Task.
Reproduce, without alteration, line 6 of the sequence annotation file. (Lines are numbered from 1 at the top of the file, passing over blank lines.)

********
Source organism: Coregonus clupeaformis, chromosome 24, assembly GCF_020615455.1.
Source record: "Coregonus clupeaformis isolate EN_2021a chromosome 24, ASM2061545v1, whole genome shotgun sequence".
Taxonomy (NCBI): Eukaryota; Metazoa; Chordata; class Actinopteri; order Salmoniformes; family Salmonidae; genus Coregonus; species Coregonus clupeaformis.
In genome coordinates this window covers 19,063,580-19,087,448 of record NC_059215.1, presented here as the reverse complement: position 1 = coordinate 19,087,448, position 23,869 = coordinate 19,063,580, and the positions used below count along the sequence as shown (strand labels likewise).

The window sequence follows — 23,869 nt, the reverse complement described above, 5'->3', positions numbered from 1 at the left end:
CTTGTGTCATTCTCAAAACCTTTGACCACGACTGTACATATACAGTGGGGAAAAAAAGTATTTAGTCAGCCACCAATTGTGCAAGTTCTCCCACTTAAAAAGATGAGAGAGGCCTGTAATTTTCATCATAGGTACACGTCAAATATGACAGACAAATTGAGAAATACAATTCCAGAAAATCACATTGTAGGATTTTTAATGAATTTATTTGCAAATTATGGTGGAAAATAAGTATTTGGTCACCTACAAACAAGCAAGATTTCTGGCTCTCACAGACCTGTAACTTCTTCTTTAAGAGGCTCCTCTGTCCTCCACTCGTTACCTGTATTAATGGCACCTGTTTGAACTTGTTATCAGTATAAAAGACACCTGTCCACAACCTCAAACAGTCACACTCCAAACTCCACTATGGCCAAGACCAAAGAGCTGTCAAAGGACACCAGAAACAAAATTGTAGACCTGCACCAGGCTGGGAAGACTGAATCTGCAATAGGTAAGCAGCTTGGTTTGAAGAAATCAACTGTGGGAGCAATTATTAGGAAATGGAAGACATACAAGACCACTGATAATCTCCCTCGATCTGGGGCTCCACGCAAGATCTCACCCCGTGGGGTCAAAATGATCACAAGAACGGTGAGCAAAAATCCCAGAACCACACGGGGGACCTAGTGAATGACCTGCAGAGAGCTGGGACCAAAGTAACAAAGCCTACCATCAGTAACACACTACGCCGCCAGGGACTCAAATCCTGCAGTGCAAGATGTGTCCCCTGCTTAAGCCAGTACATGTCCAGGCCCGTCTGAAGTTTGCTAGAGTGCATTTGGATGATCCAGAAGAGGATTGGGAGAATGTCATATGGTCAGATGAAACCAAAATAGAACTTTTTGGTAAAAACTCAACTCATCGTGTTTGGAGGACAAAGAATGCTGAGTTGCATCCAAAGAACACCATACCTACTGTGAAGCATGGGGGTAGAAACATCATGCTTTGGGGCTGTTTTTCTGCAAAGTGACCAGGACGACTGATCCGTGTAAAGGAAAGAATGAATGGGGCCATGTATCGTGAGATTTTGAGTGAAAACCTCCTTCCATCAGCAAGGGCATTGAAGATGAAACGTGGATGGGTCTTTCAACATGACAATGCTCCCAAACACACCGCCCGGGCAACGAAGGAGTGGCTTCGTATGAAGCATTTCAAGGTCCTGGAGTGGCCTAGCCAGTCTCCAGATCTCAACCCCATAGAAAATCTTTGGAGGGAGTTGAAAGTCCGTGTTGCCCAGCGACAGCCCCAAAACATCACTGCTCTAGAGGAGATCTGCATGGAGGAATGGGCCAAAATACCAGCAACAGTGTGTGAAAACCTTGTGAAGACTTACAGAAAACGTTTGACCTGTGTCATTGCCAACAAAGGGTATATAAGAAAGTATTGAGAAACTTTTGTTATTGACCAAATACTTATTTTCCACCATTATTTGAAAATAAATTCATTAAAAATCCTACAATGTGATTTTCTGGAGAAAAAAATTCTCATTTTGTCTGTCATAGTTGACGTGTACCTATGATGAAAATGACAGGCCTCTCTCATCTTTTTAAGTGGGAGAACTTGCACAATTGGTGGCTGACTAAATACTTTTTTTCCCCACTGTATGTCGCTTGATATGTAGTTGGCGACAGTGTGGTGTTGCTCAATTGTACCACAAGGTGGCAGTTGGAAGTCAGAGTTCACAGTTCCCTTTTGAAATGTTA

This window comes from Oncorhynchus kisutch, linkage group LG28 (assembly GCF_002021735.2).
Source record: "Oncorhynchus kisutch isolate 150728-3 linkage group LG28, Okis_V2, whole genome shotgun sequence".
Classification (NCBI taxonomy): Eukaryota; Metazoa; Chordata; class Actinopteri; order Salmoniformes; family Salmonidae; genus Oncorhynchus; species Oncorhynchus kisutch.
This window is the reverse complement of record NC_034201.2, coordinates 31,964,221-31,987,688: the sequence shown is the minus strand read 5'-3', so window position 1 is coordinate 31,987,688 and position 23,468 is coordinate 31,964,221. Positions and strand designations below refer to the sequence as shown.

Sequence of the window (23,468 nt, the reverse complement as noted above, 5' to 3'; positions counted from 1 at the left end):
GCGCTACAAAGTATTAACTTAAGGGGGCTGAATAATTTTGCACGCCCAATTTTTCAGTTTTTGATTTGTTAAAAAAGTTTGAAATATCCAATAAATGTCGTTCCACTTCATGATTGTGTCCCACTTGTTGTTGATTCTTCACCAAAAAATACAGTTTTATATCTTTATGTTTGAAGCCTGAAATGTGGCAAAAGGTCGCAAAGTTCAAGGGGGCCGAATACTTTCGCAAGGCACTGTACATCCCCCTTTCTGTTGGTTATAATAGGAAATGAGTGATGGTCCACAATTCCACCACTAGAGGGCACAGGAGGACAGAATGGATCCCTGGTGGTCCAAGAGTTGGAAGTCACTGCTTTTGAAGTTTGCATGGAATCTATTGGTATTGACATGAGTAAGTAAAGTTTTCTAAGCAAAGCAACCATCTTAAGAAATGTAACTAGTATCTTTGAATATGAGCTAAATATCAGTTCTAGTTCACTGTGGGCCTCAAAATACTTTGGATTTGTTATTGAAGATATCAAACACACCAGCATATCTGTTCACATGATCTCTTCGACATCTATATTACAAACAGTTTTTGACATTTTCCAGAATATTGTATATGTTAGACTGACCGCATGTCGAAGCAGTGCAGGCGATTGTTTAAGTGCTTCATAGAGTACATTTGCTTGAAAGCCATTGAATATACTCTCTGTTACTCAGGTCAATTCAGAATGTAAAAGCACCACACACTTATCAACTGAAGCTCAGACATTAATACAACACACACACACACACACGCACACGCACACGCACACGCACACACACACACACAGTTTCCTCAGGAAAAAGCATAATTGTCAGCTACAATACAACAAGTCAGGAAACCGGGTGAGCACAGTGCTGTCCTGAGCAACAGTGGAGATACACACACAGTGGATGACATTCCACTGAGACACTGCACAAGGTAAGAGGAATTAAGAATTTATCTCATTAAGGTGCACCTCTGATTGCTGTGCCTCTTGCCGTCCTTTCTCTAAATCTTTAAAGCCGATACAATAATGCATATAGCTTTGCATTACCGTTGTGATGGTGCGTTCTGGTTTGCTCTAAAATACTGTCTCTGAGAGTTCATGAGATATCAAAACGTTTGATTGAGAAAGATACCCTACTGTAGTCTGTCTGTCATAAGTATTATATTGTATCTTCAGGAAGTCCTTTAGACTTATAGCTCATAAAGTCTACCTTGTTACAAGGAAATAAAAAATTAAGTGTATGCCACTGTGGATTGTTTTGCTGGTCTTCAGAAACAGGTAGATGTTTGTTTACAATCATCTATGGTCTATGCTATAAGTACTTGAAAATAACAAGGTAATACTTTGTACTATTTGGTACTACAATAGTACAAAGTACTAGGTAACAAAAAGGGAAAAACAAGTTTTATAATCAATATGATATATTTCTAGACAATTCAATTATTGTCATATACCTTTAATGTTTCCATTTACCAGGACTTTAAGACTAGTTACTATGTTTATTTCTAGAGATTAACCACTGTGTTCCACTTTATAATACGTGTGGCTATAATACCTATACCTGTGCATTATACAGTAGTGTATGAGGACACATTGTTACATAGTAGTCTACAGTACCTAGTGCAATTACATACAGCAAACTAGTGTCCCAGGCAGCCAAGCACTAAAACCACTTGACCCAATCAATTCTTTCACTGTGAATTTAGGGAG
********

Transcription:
CTTGTGTCATTCTCAAAACCTTTGACCACGACTGTACATATACAGTGGGGAAAAAAAGTATTTAGTCAGCCACCAATTGTGCAAGTTCTCCCACTTAAAAAGATGAGAGAGGCCTGTAATTTTCATCATAGGTACACGTCAAATATGACAGACAAATTGAGAAATACAATTCCAGAAAATCACATTGTAGGATTTTTAATGAATTTATTTGCAAATTATGGTGGAAAATAAGTATTTGGTCACCTACAAACAAGCAAGATTTCTGGCTCTCACAGACCTGTAACTTCTTCTTTAAGAGGCTCCTCTGTCCTCCACTCGTTACCTGTATTAATGGCACCTGTTTGAACTTGTTATCAGTATAAAAGACACCTGTCCACAACCTCAAACAGTCACACTCCAAACTCCACTATGGCCAAGACCAAAGAGCTGTCAAAGGACACCAGAAACAAAATTGTAGACCTGCACCAGGCTGGGAAGACTGAATCTGCAATAGGTAAGCAGCTTGGTTTGAAGAAATCAACTGTGGGAGCAATTATTAGGAAATGGAAGACATACAAGACCACTGATAATCTCCCTCGATCTGGGGCTCCACGCAAGATCTCACCCCGTGGGGTCAAAATGATCACAAGAACGGTGAGCAAAAATCCCAGAACCACACGGGGGACCTAGTGAATGACCTGCAGAGAGCTGGGACCAAAGTAACAAAGCCTACCATCAGTAACACACTACGCCGCCAGGGACTCAAATCCTGCAGTGCAAGATGTGTCCCCTGCTTAAGCCAGTACATGTCCAGGCCCGTCTGAAGTTTGCTAGAGTGCATTTGGATGATCCAGAAGAGGATTGGGAGAATGTCATATGGTCAGATGAAACCAAAATAGAACTTTTTGGTAAAAACTCAACTCATCGTGTTTGGAGGACAAAGAATGCTGAGTTGCATCCAAAGAACACCATACCTACTGTGAAGCATGGGGGTAGAAACATCATGCTTTGGGGCTGTTTTTCTGCAAAGTGACCAGGACGACTGATCCGTGTAAAGGAAAGAATGAATGGGGCCATGTATCGTGAGATTTTGAGTGAAAACCTCCTTCCATCAGCAAGGGCATTGAAGATGAAACGTGGATGGGTCTTTCAACATGACAATGCTCCCAAACACACCGCCCGGGCAACGAAGGAGTGGCTTCGTATGAAGCATTTCAAGGTCCTGGAGTGGCCTAGCCAGTCTCCAGATCTCAACCCCATAGAAAATCTTTGGAGGGAGTTGAAAGTCCGTGTTGCCCAGCGACAGCCCCAAAACATCACTGCTCTAGAGGAGATCTGCATGGAGGAATGGGCCAAAATACCAGCAACAGTGTGTGAAAACCTTGTGAAGACTTACAGAAAACGTTTGACCTGTGTCATTGCCAACAAAGGGTATATAAGAAAGTATTGAGAAACTTTTGTTATTGACCAAATACTTATTTTCCACCATTATTTGAAAATAAATTCATTAAAAATCCTACAATGTGATTTTCTGGAGAAAAAAATTCTCATTTTGTCTGTCATAGTTGACGTGTACCTATGATGAAAATGACAGGCCTCTCTCATCTTTTTAAGTGGGAGAACTTGCACAATTGGTGGCTGACTAAATACTTTTTTTCCCCACTGTATGTCGCTTGATATGTAGTTGGCGACAGTGTGGTGTTGCTCAATTGTACCACAAGGTGGCAGTTGGAAGTCAGAGTTCACAGTTCCCTTTTGAAATGTTA